Politics, voice and just transition: who has a say in climate change decision making, and who does not

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George Boss University College London, UK

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Alix Dietzel University of Bristol, UK

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Dan Godshaw University of Bristol, UK

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Alice Venn University of Bristol, UK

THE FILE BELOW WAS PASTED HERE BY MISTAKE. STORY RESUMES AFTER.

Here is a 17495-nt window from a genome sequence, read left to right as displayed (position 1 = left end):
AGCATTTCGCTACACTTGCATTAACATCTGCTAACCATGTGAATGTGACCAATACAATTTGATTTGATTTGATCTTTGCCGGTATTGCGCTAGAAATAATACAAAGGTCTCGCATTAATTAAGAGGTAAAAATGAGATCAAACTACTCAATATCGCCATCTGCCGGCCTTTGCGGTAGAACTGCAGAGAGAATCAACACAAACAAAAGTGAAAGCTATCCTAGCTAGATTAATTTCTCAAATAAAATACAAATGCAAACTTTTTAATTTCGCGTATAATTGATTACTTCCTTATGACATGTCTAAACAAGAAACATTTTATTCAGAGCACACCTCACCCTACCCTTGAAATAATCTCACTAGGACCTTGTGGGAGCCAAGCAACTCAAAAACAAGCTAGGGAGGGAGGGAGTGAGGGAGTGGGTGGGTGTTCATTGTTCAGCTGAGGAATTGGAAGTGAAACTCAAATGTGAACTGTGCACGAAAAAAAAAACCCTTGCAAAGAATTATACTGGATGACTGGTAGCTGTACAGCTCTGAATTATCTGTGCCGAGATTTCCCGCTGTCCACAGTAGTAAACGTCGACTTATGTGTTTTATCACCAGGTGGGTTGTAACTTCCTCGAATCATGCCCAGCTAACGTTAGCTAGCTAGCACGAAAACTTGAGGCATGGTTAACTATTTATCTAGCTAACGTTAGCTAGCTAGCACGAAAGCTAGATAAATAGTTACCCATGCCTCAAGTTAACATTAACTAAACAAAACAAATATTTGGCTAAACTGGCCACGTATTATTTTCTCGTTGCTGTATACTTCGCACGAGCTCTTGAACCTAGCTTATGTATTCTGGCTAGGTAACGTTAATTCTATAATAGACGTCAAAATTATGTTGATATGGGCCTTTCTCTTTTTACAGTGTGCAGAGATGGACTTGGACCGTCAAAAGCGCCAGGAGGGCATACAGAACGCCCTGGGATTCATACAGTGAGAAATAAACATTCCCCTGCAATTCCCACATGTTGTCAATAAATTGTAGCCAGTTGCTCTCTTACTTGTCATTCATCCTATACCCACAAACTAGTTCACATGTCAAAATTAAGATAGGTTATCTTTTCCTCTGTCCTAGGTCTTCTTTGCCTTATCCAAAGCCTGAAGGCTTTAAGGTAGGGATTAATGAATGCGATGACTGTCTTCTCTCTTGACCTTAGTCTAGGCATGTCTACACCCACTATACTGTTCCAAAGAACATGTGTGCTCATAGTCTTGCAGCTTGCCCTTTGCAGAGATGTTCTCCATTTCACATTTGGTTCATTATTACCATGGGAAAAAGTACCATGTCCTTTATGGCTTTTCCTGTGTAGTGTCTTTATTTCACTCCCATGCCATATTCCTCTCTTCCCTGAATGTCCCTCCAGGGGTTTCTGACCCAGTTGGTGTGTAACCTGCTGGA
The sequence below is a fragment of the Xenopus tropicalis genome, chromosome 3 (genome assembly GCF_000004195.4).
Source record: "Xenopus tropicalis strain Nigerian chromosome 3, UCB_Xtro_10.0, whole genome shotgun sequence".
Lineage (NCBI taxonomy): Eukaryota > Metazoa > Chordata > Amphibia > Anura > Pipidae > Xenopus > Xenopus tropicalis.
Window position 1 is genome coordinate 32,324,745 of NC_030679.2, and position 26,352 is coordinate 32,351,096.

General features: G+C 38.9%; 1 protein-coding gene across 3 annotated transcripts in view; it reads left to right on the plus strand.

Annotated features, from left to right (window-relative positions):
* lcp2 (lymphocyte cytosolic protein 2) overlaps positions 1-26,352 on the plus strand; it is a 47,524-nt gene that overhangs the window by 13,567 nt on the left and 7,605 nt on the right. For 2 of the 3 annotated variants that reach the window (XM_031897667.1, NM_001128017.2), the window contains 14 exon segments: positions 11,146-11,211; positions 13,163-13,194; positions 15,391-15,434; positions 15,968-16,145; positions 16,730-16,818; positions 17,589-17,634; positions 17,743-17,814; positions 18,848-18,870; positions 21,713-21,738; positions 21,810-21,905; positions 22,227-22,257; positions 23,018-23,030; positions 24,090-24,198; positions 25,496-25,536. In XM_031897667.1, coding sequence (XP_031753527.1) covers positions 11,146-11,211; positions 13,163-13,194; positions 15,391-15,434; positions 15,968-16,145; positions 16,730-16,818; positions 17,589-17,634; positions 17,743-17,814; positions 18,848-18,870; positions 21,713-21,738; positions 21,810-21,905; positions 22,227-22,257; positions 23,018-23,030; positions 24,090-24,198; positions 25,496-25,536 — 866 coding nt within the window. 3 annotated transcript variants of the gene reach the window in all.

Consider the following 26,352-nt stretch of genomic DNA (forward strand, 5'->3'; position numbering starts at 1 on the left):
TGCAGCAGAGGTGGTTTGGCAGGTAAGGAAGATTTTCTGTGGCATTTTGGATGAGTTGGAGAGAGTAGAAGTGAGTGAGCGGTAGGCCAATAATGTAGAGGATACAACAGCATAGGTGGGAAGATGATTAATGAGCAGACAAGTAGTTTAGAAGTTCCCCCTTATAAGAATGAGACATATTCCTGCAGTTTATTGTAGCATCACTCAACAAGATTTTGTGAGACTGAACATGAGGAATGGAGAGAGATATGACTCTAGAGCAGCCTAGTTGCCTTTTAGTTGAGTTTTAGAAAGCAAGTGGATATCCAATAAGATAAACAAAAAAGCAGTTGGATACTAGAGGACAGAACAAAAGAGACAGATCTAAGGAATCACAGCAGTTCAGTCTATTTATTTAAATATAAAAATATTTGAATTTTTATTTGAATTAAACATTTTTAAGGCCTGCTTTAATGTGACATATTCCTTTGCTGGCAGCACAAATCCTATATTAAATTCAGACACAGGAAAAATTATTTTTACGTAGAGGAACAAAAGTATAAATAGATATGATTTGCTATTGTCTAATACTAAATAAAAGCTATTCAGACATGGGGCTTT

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The city of Bristol, UK, set out to pursue a just transition to climate change in 2020. This paper explores what happened next. We set out to study how just transition is unfolding politically on the ground, focusing on procedural justice. Over the course of a year, we conducted interviews and observations to study decision making at three levels – public sector, private sector and civil society. We found that not only is it difficult to define what just transition means, even for experts, but that the process of deciding how to pursue such a transition is highly exclusionary, especially to women and ethnic minorities. We therefore argue there is an urgency to revise decision-making procedures and ensure that there is ample opportunity to feed into decision-making processes by those who are typically excluded. Inclusive decision making must be embedded into the process of just transition from the beginning and throughout its implementation – it is not a step that can be ‘ticked off’ and then abandoned, but rather an ongoing process that must be consistently returned to. Finally, we conclude that cities have the unique opportunity to pilot bottom-up participatory approaches and to feed into the process of how a just transition might be pursued at the global level – for example, through their participation in the United Nations Framework for the Convention on Climate Change (UNFCCC) Conference of the Parties (COP) processes.